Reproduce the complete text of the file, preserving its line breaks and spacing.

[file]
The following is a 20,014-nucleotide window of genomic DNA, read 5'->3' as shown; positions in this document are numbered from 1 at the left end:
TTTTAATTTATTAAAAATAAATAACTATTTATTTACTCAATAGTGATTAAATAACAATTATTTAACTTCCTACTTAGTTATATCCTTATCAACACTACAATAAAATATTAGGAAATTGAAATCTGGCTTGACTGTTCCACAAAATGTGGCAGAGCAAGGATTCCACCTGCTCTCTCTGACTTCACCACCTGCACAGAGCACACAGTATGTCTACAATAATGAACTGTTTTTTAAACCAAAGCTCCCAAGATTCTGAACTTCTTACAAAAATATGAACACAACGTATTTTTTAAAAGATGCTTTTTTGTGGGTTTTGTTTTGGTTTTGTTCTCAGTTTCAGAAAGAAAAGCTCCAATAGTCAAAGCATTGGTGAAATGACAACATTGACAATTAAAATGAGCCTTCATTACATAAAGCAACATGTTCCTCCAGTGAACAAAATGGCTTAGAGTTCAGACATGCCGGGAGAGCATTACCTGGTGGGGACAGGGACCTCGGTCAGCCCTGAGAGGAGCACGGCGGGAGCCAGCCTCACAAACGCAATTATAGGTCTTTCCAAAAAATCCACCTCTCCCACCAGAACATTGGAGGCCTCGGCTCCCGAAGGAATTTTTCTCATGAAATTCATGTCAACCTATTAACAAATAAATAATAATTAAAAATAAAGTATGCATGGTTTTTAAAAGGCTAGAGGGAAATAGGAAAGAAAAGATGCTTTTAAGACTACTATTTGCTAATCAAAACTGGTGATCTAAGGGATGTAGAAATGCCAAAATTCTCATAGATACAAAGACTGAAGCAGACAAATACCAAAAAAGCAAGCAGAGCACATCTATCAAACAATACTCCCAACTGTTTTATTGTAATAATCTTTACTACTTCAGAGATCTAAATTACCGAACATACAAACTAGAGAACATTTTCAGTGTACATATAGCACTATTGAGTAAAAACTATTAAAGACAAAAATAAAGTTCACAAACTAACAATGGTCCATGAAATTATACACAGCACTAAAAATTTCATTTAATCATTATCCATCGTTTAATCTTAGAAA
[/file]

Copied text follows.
The following is a 20,014-nucleotide window of genomic DNA, read 5'->3' as shown; positions in this document are numbered from 1 at the left end:
TTTTAATTTATTAAAAATAAATAACTATTTATTTACTCAATAGTGATTAAATAACAATTATTTAACTTCCTACTTAGTTATATCCTTATCAACACTACAATAAAATATTAGGAAATTGAAATCTGGCTTGACTGTTCCACAAAATGTGGCAGAGCAAGGATTCCACCTGCTCTCTCTGACTTCACCACCTGCACAGAGCACACAGTATGTCTACAATAATGAACTGTTTTTTAAACCAAAGCTCCCAAGATTCTGAACTTCTTACAAAAATATGAACACAACGTATTTTTTAAAAGATGCTTTTTTGTGGGTTTTGTTTTGGTTTTGTTCTCAGTTTCAGAAAGAAAAGCTCCAATAGTCAAAGCATTGGTGAAATGACAACATTGACAATTAAAATGAGCCTTCATTACATAAAGCAACATGTTCCTCCAGTGAACAAAATGGCTTAGAGTTCAGACATGCCGGGAGAGCATTACCTGGTGGGGACAGGGACCTCGGTCAGCCCTGAGAGGAGCACGGCGGGAGCCAGCCTCACAAACGCAATTATAGGTCTTTCCAAAAAATCCACCTCTCCCACCAGAACATTGGAGGCCTCGGCTCCCGAAGGAATTTTTCTCATGAAATTCATGTCAACCTATTAACAAATAAATAATAATTAAAAATAAAGTATGCATGGTTTTTAAAAGGCTAGAGGGAAATAGGAAAGAAAAGATGCTTTTAAGACTACTATTTGCTAATCAAAACTGGTGATCTAAGGGATGTAGAAATGCCAAAATTCTCATAGATACAAAGACTGAAGCAGACAAATACCAAAAAAGCAAGCAGAGCACATCTATCAAACAATACTCCCAACTGTTTTATTGTAATAATCTTTACTACTTCAGAGATCTAAATTACCGAACATACAAACTAGAGAACATTTTCAGTGTACATATAGCACTATTGAGTAAAAACTATTAAAGACAAAAATAAAGTTCACAAACTAACAATGGTCCATGAAATTATACACAGCACTAAAAATTTCATTTAATCATTATCCATCGTTTAATCTTAGAAA